This week in our dynamics sessions, we focused on the squash and stretch principles, as well as spacing and timing.
Iconic to animation, for the same reason we used it during this week's sessions, the bouncy ball was how we experimented with these principles.
For my first bouncy ball experiment, I tried making the ball look more realistic, hard and less exaggerated. Whilst perhaps more realistic than later attempts, I feel it lacking any squash and stretch detracts from this. I'm fairly pleased with how I timed the bounces, but I feel I could have included less bounces, as the numerous bounces imply it has a more elastic nature, yet the ball does not squash or stretch. I could also have spaced the different landing points more accurately. as the way it enters and trails off isn't entirely accurate to how a ball of similar material would do so in real life, and makes it looks perhaps slightly alive?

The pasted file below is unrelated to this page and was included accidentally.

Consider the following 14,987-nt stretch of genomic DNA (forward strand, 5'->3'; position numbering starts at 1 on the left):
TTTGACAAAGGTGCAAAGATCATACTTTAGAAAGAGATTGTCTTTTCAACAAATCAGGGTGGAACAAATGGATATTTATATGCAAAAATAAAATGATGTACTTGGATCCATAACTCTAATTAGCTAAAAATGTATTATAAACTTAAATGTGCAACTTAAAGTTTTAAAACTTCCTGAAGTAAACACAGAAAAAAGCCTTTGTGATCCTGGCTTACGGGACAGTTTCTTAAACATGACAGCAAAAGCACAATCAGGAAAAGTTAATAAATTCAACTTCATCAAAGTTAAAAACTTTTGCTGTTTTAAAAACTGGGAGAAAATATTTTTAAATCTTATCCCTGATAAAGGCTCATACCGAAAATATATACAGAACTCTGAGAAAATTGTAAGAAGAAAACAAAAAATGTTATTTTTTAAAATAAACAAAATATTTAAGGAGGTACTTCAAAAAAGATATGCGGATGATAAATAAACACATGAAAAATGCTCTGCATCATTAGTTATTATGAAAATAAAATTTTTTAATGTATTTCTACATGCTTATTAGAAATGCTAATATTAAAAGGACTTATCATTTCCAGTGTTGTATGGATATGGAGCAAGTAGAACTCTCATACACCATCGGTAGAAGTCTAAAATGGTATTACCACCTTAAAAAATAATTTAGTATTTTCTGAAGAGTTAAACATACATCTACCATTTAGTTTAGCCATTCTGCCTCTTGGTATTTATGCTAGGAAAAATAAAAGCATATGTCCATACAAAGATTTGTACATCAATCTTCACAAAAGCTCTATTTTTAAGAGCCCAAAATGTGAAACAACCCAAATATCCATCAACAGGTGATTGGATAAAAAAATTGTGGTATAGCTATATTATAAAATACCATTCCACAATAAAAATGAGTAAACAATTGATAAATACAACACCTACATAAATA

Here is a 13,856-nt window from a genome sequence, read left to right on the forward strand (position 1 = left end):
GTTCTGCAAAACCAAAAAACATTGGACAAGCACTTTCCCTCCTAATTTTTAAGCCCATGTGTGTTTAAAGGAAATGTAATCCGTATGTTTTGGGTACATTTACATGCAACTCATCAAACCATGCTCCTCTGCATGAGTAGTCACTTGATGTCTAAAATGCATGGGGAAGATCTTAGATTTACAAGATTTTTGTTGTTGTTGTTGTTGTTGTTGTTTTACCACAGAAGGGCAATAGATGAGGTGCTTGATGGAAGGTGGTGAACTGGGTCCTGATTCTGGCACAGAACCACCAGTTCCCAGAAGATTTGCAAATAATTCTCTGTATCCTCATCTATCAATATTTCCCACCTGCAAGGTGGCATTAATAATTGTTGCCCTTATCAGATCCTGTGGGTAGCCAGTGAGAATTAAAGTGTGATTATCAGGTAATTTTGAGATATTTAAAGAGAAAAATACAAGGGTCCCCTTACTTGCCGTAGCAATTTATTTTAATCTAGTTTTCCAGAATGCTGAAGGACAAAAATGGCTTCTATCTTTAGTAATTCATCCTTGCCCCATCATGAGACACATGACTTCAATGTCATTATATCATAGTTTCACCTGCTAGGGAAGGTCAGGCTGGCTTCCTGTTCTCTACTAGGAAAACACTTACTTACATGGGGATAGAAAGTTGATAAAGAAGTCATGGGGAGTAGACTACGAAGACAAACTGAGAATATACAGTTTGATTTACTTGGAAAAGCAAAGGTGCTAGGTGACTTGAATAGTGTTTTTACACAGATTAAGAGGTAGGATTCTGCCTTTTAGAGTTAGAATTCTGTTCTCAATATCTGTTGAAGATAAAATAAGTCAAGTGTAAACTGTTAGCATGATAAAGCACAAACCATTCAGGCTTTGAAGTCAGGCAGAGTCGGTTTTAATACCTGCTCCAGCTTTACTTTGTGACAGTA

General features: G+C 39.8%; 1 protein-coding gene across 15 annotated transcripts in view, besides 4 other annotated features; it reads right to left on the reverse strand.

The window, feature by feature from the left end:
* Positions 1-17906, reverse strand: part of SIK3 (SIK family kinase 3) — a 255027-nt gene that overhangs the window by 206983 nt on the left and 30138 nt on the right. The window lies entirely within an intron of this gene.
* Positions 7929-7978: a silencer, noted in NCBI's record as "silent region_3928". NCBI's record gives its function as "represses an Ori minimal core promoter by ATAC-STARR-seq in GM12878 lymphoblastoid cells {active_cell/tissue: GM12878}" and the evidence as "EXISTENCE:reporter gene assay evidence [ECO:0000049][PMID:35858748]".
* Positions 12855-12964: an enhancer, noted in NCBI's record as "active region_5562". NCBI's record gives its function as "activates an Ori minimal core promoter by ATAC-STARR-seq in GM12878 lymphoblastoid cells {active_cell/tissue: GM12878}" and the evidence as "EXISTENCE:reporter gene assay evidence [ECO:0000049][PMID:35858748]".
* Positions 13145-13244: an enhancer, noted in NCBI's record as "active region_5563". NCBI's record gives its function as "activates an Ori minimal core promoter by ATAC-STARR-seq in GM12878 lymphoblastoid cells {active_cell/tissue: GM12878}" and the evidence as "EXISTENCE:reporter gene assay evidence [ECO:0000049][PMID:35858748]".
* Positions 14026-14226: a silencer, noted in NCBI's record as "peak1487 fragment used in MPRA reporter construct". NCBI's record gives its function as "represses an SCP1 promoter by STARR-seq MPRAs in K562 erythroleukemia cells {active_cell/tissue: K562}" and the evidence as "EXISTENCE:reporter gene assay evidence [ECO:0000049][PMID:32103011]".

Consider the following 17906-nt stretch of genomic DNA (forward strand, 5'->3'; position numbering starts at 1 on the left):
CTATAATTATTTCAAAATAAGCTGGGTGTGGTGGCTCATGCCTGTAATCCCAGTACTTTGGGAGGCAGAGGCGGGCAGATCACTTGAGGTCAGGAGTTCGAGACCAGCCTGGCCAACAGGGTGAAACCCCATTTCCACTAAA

My next attempt had the ball perhaps overly exaggerated, the opposite of my previous attempt. The way the ball squashes and stretches creates the effect that it is in fact jumping, rather than reacting to the forces created by dropping and bouncing. The lack of height lost after each bounce also adds to this effect.
Our next task had us give the ball a secondary action. I gave mine legs, which would change position with each bounce. For the most part, I'd say this went smoothly, and I am happy with the way in which the legs react to bouncing. At each impact, I drew the legs catching up with the rest of the ball, and the leading the next bounce, as if they were more elastic perhaps than the ball, however this isn't visible in the animation, as the impact and take off of the ball with each bounce happens too quick, and I gave each of these motions too few frames to be noticeable.
This as a quick test shot to check the motion of the ball.